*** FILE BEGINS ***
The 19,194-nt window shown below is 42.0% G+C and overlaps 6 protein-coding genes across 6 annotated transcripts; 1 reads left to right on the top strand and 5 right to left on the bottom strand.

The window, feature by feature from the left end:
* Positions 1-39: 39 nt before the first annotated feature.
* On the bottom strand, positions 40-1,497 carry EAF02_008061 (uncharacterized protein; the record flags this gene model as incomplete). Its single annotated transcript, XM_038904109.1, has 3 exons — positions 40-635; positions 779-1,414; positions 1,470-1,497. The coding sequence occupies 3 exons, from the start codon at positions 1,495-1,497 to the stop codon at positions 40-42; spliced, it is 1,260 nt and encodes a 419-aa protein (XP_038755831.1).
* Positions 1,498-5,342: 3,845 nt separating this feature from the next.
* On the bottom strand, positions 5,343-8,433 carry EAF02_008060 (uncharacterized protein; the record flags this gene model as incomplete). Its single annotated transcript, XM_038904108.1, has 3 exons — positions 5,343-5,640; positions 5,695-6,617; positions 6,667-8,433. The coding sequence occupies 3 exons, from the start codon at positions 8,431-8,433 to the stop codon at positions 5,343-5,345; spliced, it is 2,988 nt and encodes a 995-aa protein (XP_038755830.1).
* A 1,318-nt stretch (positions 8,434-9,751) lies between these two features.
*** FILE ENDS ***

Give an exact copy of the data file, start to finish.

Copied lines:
The 19,194-nt window shown below is 42.0% G+C and overlaps 6 protein-coding genes across 6 annotated transcripts; 1 reads left to right on the top strand and 5 right to left on the bottom strand.

The window, feature by feature from the left end:
* Positions 1-39: 39 nt before the first annotated feature.
* On the bottom strand, positions 40-1,497 carry EAF02_008061 (uncharacterized protein; the record flags this gene model as incomplete). Its single annotated transcript, XM_038904109.1, has 3 exons — positions 40-635; positions 779-1,414; positions 1,470-1,497. The coding sequence occupies 3 exons, from the start codon at positions 1,495-1,497 to the stop codon at positions 40-42; spliced, it is 1,260 nt and encodes a 419-aa protein (XP_038755831.1).
* Positions 1,498-5,342: 3,845 nt separating this feature from the next.
* On the bottom strand, positions 5,343-8,433 carry EAF02_008060 (uncharacterized protein; the record flags this gene model as incomplete). Its single annotated transcript, XM_038904108.1, has 3 exons — positions 5,343-5,640; positions 5,695-6,617; positions 6,667-8,433. The coding sequence occupies 3 exons, from the start codon at positions 8,431-8,433 to the stop codon at positions 5,343-5,345; spliced, it is 2,988 nt and encodes a 995-aa protein (XP_038755830.1).
* A 1,318-nt stretch (positions 8,434-9,751) lies between these two features.